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Corporate Tax

Corporate Tax

What is corporate tax?

Corporate tax is a tax on the profits of a company. The tax is paid on a company's taxable income, including revenue less the cost of goods sold (COGS), general and administrative (G&A) expenses, sales and marketing, research and development, depreciation, and other operating costs.

Corporate tax rates differ widely from country to country, with some countries considered tax havens due to low rates. Corporate taxes can be reduced through various deductions, government grants, and tax loopholes, so the effective corporate tax rate, the rate paid by a business, is often lower than the statutory rate, the rate shown before any deductions.

 

Understanding Corporate Tax

The federal corporate tax rate in the U.S. is currently 21%, according to the TCJA (Tax Cuts and Jobs Act), which former President Donald Trump signed in 2017 and took effect in 2018. Previously, the main corporate income tax rate in the United States was 35%.

In general, U.S. corporate tax returns must be filed by March 15. Businesses can request a six-month extension to file corporate tax returns in September. The deadlines for payment of the tax estimate in several installments are mid-April, June, September, and December. Corporate taxes are disclosed on Form 1120 for U.S. corporations. If a company has more than $10 million in assets, it must file online.


Corporate Tax Deductions 

A corporation can reduce its taxable income through certain common and necessary business expenses. All current expenses necessary to operate the business are fully deductible. Investments and property purchased for the purpose of generating income for the business are also deductible.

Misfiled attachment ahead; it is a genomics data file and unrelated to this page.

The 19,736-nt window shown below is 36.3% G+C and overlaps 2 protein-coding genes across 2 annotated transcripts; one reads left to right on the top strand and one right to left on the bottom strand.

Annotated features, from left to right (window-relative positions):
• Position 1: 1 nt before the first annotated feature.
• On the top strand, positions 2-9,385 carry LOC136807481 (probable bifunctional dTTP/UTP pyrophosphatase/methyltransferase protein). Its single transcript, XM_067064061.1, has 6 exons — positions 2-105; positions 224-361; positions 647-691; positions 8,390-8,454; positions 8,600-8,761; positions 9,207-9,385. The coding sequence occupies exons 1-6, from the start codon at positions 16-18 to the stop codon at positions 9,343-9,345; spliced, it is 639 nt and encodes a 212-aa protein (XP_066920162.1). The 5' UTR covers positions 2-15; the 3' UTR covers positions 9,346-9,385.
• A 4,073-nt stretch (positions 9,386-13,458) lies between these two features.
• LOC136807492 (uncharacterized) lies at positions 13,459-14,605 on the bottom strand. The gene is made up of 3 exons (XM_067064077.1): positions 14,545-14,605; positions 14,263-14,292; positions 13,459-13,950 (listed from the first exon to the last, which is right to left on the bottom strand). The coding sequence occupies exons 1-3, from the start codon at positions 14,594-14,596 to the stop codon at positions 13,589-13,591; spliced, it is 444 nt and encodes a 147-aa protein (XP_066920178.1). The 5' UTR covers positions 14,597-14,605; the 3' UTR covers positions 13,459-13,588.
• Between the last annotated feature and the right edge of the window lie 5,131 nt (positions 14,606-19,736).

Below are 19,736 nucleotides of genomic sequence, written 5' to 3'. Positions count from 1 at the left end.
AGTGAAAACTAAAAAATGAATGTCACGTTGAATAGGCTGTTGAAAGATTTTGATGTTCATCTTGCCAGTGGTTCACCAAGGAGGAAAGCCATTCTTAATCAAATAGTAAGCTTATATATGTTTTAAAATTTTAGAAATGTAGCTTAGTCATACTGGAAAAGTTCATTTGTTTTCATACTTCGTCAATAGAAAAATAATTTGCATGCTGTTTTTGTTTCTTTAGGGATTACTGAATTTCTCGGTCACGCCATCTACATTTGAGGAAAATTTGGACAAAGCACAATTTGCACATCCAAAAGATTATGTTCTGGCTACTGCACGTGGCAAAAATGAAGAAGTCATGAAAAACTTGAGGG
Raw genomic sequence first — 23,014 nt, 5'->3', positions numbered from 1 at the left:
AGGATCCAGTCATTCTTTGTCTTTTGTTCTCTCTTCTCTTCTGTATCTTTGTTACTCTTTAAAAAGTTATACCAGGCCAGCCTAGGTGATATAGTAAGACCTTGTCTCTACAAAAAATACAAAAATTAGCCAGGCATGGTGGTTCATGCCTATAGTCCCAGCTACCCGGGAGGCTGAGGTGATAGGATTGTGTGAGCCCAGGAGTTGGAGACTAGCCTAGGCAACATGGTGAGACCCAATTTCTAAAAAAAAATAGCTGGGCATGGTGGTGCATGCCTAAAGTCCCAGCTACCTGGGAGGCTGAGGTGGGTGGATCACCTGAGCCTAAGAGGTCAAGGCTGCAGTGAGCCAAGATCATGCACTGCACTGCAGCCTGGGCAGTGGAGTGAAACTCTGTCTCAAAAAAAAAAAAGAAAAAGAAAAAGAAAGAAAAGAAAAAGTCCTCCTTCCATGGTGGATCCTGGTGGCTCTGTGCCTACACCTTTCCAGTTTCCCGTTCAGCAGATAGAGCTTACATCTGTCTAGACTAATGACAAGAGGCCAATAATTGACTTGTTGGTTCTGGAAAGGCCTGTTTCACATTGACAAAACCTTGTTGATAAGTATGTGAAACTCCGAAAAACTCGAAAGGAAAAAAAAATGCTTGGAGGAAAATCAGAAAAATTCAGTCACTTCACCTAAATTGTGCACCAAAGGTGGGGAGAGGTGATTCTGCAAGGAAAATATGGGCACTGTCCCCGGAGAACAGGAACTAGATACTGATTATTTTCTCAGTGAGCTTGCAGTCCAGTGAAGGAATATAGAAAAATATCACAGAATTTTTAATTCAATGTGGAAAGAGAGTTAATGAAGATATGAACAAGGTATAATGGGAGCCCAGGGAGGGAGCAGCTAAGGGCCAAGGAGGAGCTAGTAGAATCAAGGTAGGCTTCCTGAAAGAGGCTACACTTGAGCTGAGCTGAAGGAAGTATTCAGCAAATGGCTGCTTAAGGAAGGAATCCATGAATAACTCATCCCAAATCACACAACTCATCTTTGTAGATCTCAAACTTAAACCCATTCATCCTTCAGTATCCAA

A business can deduct employee wages, health benefits, tuition reimbursements, and bonuses. Additionally, a business can reduce its taxable income by deducting insurance premiums, travel expenses, non-performing debts, sales taxes, fuel taxes, interest payments, and excise duties. Tax preparation fees, legal services, accounting, and advertising fees can also be used to reduce business income.


Special Considerations

The concept of double taxation is a central problem in corporate taxation. Some corporations are subject to tax on the taxable income of the corporation. If this net income is distributed to shareholders, these persons are liable for personal income tax on the dividends received. Instead, a business can register as an S corporation and transfer all income to the owners of the business. The S Corps does not pay corporate tax because all taxes are paid through personal income tax returns.

 

The advantages of a Corporate Tax

Paying corporate taxes may be more beneficial to entrepreneurs than paying additional personal income taxes. Corporate tax returns deduct family health insurance as well as supplemental benefits, including pension plans and tax-deferred funds. It is also easier for a business to deduct losses.

A business can deduct the full amount of losses, while a single owner must provide proof of intent to make a profit before losses can be deducted. Finally, profits from a business can stay with the company, allowing for tax planning and possible future tax benefits.


Summary

  • The government collects corporate taxes as a source of revenue.

  • Taxes are based on taxable income after expenses.

  • The U.S. corporate tax rate is currently set at 21%. Prior to Trump's 2017 tax reforms, the corporate tax rate was 35%.

  • A corporation can register as an S corporation to avoid double taxation. S Corps does not pay taxes on profits because the income goes to entrepreneurs who pay taxes through their individual tax returns.


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